Alakai Technologies unveils the world’s first hydrogen-powered urban air mobility vehicle
(Image courtesy: Alakai Technologies Corporation)

Alakai Technologies unveils the world’s first hydrogen-powered urban air mobility vehicle

In an urban air mobility (UAM) landscape saturated with all-electric vehicles, Alakai Technologies Corporation (stylized as Alaka’i Technologies), is one of only a of handful companies focusing on hydrogen as a power source.

Alakai Technologies Corporation has unveiled a new urban air mobility (UAM) vehicle. “Skai,” Alakai Technology’s electric vertical takeoff and landing (eVTOL) vehicle, marks a departure from current UAM vehicle trends with its power source: hydrogen fuel cells. The Hopkinton, Massachusetts-based company claims it an industry first.

Hydrogen has the highest specific energy density of “practical fuels.” By using three hydrogen fuel cells, the five-passenger Skai can carry up to 1,000 pounds and fly for up to four hours, or approximately 400 miles, in between 10-minute refueling periods. For special purposes, Alakai Technologies says auxiliary fuel tanks could allow for over 10 hours of flight. It uses six 100-kilowatt electric motors and low revolutions per minute (RPM) rotors to achieve speeds upwards of 118 miles per hour.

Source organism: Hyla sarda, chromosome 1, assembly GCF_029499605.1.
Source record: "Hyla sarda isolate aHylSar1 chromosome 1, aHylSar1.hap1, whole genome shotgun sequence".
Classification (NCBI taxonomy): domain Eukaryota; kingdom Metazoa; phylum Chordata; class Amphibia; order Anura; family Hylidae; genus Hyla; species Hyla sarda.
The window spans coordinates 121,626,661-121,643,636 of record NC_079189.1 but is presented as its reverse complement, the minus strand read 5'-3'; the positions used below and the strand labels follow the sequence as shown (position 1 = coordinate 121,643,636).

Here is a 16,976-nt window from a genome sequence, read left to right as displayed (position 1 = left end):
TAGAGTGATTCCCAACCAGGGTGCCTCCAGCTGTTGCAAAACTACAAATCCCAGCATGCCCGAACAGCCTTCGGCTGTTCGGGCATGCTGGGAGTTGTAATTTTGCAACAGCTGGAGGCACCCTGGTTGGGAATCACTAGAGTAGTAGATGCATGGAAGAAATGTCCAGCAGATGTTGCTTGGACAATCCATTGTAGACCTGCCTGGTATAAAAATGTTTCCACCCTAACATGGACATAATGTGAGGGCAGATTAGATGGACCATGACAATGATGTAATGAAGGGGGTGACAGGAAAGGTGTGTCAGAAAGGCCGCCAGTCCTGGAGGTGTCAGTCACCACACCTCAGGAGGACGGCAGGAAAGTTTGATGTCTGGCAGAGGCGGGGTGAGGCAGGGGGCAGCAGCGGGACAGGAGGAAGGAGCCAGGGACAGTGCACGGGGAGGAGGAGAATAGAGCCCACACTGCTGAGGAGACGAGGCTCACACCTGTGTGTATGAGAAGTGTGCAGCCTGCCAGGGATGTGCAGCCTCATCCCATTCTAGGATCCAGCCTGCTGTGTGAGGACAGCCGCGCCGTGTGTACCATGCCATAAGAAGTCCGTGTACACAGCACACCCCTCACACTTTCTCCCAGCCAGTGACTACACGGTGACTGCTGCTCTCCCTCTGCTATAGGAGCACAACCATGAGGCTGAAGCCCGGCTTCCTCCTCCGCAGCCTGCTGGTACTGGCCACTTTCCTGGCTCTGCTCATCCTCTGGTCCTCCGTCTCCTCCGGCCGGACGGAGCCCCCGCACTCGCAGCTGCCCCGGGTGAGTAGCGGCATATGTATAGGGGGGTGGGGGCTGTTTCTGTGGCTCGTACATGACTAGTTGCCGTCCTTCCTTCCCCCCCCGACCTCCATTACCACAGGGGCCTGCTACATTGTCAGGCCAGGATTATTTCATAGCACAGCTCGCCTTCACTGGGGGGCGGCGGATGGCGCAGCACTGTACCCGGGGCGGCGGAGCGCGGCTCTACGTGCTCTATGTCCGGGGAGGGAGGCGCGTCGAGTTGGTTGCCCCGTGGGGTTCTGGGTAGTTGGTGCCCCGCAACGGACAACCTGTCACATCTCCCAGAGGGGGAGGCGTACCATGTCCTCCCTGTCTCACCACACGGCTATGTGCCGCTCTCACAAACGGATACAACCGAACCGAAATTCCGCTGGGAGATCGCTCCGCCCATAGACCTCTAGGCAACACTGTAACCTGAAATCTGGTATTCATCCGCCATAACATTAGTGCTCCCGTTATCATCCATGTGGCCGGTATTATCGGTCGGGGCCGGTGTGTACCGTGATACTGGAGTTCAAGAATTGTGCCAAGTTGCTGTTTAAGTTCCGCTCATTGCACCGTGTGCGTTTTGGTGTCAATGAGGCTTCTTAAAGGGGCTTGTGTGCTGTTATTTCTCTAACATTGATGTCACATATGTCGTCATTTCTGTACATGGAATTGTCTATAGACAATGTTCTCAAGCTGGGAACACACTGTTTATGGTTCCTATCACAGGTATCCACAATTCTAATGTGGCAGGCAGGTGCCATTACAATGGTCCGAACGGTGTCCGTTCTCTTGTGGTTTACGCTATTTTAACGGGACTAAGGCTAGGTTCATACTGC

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While Skai’s hydrogen fuel cell emissions are pure water, Alakai Technologies takes it one step further, touting that – from an end-to-end life-cycle perspective – hydrogen is the cleanest energy solution currently available. The company highlights the edge its design has over traditional battery-stored electric propulsion with the low environmental impact of their fuel cells – 95% of each fuel cell can be reused and 99% of the remainder can be recycled efficiently.


Read the full article in the Automated & Connected Knowledge Hub.

 

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William Kucinski is content editor at SAE International, Aerospace Products Group in Warrendale, Pa. Previously, he worked as a writer at the NASA Safety Center in Cleveland, Ohio and was responsible for writing the agency’s System Failure Case Studies. His interests include literally anything that has to do with space, past and present military aircraft, and propulsion technology.

Contact him regarding any article or collaboration ideas by e-mail at william.kucinski@sae.org.

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